Submitted to: Environmental Entomology
Publication Type: Peer Reviewed Journal
Publication Acceptance Date: 9/8/2013
Publication Date: 2/1/2014
Citation: Esquivel, J.F., Medrano, E.G. 2014. Ingestion of a marked bacterial pathogen of cotton conclusively demonstrates feeding by first instar southern green stink bug (Hemiptera: Pentatomidae). Environmental Entomology. 43(1):110-115.
Interpretive Summary: Southern green stink bugs are important pests of cotton and other high-value cash crops worldwide. Although it is commonly accepted that newly-hatched immatures (or nymphs) of southern green stink bugs do not feed, nymphs were observed with moving mouthparts inserted into a food source. To confirm whether nymphs feed, nymphs were fed either a sterile bean or a bean infected with a marked bacterium. Marked bacteria were detected in approximately 65% of nymphs that fed on infected beans but not in nymphs that fed on sterile beans. Further, nymphs retained the marked bacteria after molting to the second growth stage. The results clearly establish feeding by newly-hatched nymphs, and may necessitate changes to crop protection strategies against feeding and vectoring of plant pathogens by the southern green stink bug.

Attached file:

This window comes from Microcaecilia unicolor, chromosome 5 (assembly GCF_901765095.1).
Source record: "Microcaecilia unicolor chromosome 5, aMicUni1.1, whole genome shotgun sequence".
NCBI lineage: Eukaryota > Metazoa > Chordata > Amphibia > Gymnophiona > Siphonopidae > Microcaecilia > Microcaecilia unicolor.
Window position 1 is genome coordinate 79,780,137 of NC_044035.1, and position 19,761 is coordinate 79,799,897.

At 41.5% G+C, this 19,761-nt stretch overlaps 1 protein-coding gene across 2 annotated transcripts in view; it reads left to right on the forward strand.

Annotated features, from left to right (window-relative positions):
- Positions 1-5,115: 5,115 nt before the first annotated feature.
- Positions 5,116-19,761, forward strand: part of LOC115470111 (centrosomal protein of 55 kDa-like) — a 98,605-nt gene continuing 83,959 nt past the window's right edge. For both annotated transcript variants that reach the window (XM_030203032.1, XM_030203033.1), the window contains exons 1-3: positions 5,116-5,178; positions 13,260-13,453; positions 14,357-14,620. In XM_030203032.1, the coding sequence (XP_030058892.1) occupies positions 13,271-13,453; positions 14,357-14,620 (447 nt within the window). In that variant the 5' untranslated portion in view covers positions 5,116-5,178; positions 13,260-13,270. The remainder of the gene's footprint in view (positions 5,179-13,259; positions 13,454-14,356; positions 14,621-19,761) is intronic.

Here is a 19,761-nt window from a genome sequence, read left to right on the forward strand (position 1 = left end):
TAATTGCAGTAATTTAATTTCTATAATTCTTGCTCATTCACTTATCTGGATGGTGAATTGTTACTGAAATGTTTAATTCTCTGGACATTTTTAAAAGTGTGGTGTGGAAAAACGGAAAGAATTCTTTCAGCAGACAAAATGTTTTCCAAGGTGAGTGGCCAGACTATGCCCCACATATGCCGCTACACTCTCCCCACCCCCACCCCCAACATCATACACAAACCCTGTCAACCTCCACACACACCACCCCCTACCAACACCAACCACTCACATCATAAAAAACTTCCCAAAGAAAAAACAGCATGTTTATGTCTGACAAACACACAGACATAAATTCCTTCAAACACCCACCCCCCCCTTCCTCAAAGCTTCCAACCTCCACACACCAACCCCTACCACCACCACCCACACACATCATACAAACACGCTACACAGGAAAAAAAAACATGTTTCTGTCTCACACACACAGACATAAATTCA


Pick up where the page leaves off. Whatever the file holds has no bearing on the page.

Technical Abstract: Long-held dogma dictates that 1st instars of Nezara viridula (L.) do not feed, yet recent observations of stylet activity within a food source suggest otherwise. As a cosmopolitan pest of cotton and other high-value cash crops, confirmation of feeding by 1st instars may ultimately influence the biology and management strategies for this pest. To clarify whether 1st instars feed, newly hatched nymphs were provided sterile green beans (control) or beans infected with a rifampicin-resistant marked bacterial pathogen of cotton. Insects were exposed to beans for 2-d and feeding was confirmed based on detection of marked bacteria internally. Normal bacterial flora was detected in all insects; however, control insects did not possess the marked bacteria. Of the 1st instars surviving on infected beans, approximately 65% possessed the marked bacteria internally. Also, the frequency of insects with marked bacteria was higher in insects collected directly from the bean surface than those that were off the bean at time of collection. Densities of innate and marked bacteria were comparable suggesting that the marked bacteria did not exclude pre-existing bacterial flora. Marked bacteria were also detected in a subset of 2nd instars, indicating marked bacteria were retained through the molting process after ingesting bacteria as 1st instars. Our findings conclusively demonstrate feeding by 1st instars and redefine the long-held perspective of non-feeding by 1st instars. These findings may necessitate changes to crop protection strategies against feeding and vectoring of plant pathogens by N. viridula.